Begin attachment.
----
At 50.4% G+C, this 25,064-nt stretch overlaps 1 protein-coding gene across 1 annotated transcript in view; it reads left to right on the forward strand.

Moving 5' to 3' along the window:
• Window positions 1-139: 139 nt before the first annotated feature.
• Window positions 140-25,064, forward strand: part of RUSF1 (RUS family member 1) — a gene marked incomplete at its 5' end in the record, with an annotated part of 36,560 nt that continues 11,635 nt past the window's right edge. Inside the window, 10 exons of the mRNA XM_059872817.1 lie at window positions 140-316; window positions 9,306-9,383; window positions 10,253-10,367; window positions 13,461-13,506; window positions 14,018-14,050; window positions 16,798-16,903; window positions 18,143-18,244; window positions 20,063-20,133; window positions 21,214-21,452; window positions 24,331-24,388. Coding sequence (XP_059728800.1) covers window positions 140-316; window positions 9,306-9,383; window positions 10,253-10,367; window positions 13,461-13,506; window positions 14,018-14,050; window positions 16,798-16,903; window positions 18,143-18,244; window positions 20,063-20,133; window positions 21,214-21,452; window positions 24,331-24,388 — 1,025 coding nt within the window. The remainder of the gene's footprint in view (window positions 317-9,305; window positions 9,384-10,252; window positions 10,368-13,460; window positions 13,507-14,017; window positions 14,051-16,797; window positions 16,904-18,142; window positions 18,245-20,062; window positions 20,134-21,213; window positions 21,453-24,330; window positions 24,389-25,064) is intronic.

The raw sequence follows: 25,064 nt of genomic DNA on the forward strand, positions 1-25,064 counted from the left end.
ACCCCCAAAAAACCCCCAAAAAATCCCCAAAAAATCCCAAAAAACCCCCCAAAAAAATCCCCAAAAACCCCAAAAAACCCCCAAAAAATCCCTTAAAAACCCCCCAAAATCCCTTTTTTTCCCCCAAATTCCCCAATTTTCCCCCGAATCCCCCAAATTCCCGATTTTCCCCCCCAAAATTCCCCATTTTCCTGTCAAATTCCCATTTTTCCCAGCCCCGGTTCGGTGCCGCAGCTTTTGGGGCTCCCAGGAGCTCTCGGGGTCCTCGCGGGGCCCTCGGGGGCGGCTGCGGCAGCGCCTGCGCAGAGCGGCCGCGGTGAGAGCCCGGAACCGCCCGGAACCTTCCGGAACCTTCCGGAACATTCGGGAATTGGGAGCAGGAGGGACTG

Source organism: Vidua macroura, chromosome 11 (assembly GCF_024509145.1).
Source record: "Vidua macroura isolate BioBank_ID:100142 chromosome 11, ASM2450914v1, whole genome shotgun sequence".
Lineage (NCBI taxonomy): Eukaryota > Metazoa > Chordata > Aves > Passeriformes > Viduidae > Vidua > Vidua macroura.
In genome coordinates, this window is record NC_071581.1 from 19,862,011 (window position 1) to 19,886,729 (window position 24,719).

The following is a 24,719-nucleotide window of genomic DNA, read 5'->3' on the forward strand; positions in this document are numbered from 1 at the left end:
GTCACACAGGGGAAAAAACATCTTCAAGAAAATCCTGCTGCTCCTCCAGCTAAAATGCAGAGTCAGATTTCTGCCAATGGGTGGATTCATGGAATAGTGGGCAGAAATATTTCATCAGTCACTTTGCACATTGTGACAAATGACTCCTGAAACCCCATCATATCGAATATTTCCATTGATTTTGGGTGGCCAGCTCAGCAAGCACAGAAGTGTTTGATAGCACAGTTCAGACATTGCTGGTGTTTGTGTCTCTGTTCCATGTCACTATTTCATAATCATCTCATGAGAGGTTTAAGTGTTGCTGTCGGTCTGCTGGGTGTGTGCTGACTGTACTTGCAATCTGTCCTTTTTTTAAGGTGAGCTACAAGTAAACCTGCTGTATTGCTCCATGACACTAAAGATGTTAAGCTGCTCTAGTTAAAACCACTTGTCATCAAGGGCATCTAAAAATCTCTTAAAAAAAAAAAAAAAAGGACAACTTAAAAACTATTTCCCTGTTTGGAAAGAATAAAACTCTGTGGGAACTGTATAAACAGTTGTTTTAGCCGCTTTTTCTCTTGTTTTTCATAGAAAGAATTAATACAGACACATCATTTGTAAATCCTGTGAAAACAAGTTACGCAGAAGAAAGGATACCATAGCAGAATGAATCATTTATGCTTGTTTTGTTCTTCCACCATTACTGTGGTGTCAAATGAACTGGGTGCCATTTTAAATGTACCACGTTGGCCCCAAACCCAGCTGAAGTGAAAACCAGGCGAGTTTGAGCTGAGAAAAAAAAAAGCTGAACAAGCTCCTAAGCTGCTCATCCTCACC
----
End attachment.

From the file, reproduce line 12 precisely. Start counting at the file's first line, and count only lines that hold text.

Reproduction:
GTCACACAGGGGAAAAAACATCTTCAAGAAAATCCTGCTGCTCCTCCAGCTAAAATGCAGAGTCAGATTTCTGCCAATGGGTGGATTCATGGAATAGTGGGCAGAAATATTTCATCAGTCACTTTGCACATTGTGACAAATGACTCCTGAAACCCCATCATATCGAATATTTCCATTGATTTTGGGTGGCCAGCTCAGCAAGCACAGAAGTGTTTGATAGCACAGTTCAGACATTGCTGGTGTTTGTGTCTCTGTTCCATGTCACTATTTCATAATCATCTCATGAGAGGTTTAAGTGTTGCTGTCGGTCTGCTGGGTGTGTGCTGACTGTACTTGCAATCTGTCCTTTTTTTAAGGTGAGCTACAAGTAAACCTGCTGTATTGCTCCATGACACTAAAGATGTTAAGCTGCTCTAGTTAAAACCACTTGTCATCAAGGGCATCTAAAAATCTCTTAAAAAAAAAAAAAAAAGGACAACTTAAAAACTATTTCCCTGTTTGGAAAGAATAAAACTCTGTGGGAACTGTATAAACAGTTGTTTTAGCCGCTTTTTCTCTTGTTTTTCATAGAAAGAATTAATACAGACACATCATTTGTAAATCCTGTGAAAACAAGTTACGCAGAAGAAAGGATACCATAGCAGAATGAATCATTTATGCTTGTTTTGTTCTTCCACCATTACTGTGGTGTCAAATGAACTGGGTGCCATTTTAAATGTACCACGTTGGCCCCAAACCCAGCTGAAGTGAAAACCAGGCGAGTTTGAGCTGAGAAAAAAAAAAGCTGAACAAGCTCCTAAGCTGCTCATCCTCACC